The Bootleg Fire in Southern Oregon is now one of the largest in the nation and will continue to increase in size as the fire season rolls on.
As of Wednesday morning, nearly 400,000 acres of forest and grasslands have burned. There's a risk that months of back-to-back heatwaves could increase the fire to as much as 100,000 acres, according to Portland news KOIN. The fire is currently 32% contained.
The fire has been raging for about two weeks. Last Monday, we noted the fire was likely to "double in size."
Gov. Kate Brown on Tuesday warned the situation could get worse. She said 5,000 firefighters are battling wildfires across the state.
"The good news is there's a lot of excellent work happening on the ground to protect Oregonians, to protect our homes, and our land," Brown said.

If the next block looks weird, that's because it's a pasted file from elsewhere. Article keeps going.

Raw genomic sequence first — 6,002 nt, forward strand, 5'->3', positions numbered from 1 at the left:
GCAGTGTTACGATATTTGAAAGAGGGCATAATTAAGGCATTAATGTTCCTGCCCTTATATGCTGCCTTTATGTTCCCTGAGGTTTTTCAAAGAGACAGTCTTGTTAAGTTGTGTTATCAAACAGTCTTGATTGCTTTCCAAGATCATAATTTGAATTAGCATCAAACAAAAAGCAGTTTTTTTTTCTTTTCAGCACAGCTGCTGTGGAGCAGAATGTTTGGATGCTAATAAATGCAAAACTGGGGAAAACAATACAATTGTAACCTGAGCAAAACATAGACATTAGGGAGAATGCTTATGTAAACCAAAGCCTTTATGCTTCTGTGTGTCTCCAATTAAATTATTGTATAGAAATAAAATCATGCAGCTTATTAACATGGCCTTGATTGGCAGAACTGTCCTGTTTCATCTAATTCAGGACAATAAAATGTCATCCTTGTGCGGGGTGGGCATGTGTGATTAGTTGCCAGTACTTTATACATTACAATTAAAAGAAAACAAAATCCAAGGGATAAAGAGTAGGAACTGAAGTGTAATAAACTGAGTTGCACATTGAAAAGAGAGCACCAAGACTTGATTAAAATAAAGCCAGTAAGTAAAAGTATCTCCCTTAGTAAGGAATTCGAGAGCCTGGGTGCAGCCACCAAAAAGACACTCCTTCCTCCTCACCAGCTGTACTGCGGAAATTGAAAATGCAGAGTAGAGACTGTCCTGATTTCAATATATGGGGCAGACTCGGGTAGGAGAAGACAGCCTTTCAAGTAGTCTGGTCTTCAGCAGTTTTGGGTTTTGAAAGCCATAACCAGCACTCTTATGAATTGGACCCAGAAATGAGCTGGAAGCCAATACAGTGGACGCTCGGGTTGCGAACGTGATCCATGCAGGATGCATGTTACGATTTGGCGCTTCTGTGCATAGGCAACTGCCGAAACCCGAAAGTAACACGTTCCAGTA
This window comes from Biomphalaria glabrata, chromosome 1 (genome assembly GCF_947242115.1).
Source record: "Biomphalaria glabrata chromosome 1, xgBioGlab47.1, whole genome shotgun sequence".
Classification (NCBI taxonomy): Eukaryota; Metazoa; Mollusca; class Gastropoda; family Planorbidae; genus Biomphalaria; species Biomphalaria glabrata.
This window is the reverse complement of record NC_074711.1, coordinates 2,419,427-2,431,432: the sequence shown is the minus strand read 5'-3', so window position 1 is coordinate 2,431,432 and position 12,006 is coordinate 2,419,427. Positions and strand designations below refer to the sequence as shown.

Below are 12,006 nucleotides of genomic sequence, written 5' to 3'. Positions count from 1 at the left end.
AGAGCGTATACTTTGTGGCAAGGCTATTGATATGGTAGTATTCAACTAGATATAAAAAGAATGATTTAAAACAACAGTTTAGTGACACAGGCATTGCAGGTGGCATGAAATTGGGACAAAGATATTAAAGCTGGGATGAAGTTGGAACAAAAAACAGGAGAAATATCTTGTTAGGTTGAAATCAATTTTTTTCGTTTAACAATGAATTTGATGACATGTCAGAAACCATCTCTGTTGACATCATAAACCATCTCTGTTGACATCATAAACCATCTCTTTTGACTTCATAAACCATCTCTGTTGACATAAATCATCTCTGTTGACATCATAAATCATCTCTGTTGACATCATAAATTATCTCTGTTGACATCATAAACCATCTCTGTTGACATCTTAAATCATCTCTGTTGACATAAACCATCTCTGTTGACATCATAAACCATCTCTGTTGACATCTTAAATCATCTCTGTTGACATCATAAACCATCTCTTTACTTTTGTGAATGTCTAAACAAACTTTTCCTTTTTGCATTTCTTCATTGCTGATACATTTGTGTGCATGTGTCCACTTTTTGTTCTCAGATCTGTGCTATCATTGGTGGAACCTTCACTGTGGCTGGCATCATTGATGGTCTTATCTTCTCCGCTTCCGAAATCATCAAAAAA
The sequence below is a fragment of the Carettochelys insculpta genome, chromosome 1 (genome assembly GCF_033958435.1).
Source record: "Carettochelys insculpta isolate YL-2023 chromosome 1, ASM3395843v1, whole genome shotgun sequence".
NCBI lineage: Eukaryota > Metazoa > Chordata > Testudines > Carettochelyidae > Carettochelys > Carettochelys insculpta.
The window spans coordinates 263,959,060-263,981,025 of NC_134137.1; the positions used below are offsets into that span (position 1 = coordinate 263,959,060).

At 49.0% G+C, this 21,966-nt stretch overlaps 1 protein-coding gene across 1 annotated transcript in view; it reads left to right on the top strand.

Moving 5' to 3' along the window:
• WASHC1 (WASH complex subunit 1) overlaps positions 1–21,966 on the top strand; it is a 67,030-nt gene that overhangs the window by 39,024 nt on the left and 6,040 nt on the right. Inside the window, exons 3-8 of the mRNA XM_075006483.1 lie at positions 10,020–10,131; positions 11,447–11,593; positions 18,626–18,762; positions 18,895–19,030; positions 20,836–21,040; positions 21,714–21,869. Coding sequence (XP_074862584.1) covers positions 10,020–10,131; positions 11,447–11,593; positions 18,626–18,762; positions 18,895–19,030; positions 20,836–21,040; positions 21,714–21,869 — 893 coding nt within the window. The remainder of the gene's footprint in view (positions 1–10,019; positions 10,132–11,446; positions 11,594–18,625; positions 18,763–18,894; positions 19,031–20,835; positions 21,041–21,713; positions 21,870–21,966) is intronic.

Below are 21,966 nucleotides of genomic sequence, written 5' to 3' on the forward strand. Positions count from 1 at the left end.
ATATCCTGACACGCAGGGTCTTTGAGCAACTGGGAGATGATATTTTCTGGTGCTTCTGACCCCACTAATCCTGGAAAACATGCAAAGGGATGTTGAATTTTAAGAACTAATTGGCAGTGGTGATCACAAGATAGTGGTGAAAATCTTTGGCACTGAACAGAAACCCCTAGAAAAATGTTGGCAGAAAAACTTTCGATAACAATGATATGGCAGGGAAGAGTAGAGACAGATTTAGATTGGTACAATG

She conveniently blamed "climate change playing out before our eyes" for the wildfires and, of course, said her administration is working on new legislation for climate action.
"I've been very, very clear we are working hard to increase our level of thinning and prescriptive burning to create healthier landscapes," the governor said.
The Bootleg Fire is so large and intense that it's creating its only weather.
"The fire is so large and generating so much energy and extreme heat that it's changing the weather," said Marcus Kauffman, a spokesman for the state forestry department, NYTimes quoted. "Normally, the weather predicts what the fire will do. In this case, the fire is predicting what the weather will do."
Local news KATU said Bootleg Fire has merged with the nearby Log Fire.
Across 13 states, 83 large wildfires have burned 1,293,636 acres, according to the National Interagency Fire Center.
The wildfires hitting across the U.S. West have unleashed a massive amount of smoke that is currently transforming blue skies in the Mid-Atlantic and Northeast states into a murky yellow/orange.